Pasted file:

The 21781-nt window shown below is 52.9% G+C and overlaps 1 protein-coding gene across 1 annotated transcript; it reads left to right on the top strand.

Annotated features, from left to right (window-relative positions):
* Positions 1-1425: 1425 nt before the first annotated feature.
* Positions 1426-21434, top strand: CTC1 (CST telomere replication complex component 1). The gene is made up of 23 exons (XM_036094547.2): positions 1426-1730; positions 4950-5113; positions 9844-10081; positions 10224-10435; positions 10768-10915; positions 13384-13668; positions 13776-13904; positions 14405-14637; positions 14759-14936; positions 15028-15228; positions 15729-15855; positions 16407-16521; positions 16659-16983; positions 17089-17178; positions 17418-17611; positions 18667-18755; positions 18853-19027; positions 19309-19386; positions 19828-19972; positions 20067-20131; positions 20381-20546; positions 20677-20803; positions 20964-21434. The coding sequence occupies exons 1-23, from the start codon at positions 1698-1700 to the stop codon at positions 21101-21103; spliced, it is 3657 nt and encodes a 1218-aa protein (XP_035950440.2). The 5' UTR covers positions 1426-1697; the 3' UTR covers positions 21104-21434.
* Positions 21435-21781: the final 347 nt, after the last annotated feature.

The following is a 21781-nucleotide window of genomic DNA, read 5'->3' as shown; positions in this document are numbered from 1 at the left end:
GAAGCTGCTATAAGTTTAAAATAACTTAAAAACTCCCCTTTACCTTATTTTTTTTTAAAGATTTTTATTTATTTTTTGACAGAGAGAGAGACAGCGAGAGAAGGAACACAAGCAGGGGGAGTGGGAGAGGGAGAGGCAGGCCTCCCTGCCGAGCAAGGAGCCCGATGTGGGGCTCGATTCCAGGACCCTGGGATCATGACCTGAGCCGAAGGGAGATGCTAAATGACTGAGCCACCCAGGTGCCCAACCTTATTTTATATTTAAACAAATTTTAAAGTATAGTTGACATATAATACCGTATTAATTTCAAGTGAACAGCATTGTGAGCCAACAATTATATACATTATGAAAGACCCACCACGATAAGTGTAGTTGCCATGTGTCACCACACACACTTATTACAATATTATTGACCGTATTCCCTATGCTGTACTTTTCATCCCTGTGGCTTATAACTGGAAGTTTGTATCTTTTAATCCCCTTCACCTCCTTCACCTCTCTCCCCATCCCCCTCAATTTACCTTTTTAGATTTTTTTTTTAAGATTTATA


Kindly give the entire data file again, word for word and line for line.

The 21781-nt window shown below is 52.9% G+C and overlaps 1 protein-coding gene across 1 annotated transcript; it reads left to right on the top strand.

Annotated features, from left to right (window-relative positions):
* Positions 1-1425: 1425 nt before the first annotated feature.
* Positions 1426-21434, top strand: CTC1 (CST telomere replication complex component 1). The gene is made up of 23 exons (XM_036094547.2): positions 1426-1730; positions 4950-5113; positions 9844-10081; positions 10224-10435; positions 10768-10915; positions 13384-13668; positions 13776-13904; positions 14405-14637; positions 14759-14936; positions 15028-15228; positions 15729-15855; positions 16407-16521; positions 16659-16983; positions 17089-17178; positions 17418-17611; positions 18667-18755; positions 18853-19027; positions 19309-19386; positions 19828-19972; positions 20067-20131; positions 20381-20546; positions 20677-20803; positions 20964-21434. The coding sequence occupies exons 1-23, from the start codon at positions 1698-1700 to the stop codon at positions 21101-21103; spliced, it is 3657 nt and encodes a 1218-aa protein (XP_035950440.2). The 5' UTR covers positions 1426-1697; the 3' UTR covers positions 21104-21434.
* Positions 21435-21781: the final 347 nt, after the last annotated feature.

The following is a 21781-nucleotide window of genomic DNA, read 5'->3' as shown; positions in this document are numbered from 1 at the left end:
GAAGCTGCTATAAGTTTAAAATAACTTAAAAACTCCCCTTTACCTTATTTTTTTTTAAAGATTTTTATTTATTTTTTGACAGAGAGAGAGACAGCGAGAGAAGGAACACAAGCAGGGGGAGTGGGAGAGGGAGAGGCAGGCCTCCCTGCCGAGCAAGGAGCCCGATGTGGGGCTCGATTCCAGGACCCTGGGATCATGACCTGAGCCGAAGGGAGATGCTAAATGACTGAGCCACCCAGGTGCCCAACCTTATTTTATATTTAAACAAATTTTAAAGTATAGTTGACATATAATACCGTATTAATTTCAAGTGAACAGCATTGTGAGCCAACAATTATATACATTATGAAAGACCCACCACGATAAGTGTAGTTGCCATGTGTCACCACACACACTTATTACAATATTATTGACCGTATTCCCTATGCTGTACTTTTCATCCCTGTGGCTTATAACTGGAAGTTTGTATCTTTTAATCCCCTTCACCTCCTTCACCTCTCTCCCCATCCCCCTCAATTTACCTTTTTAGATTTTTTTTTTAAGATTTATA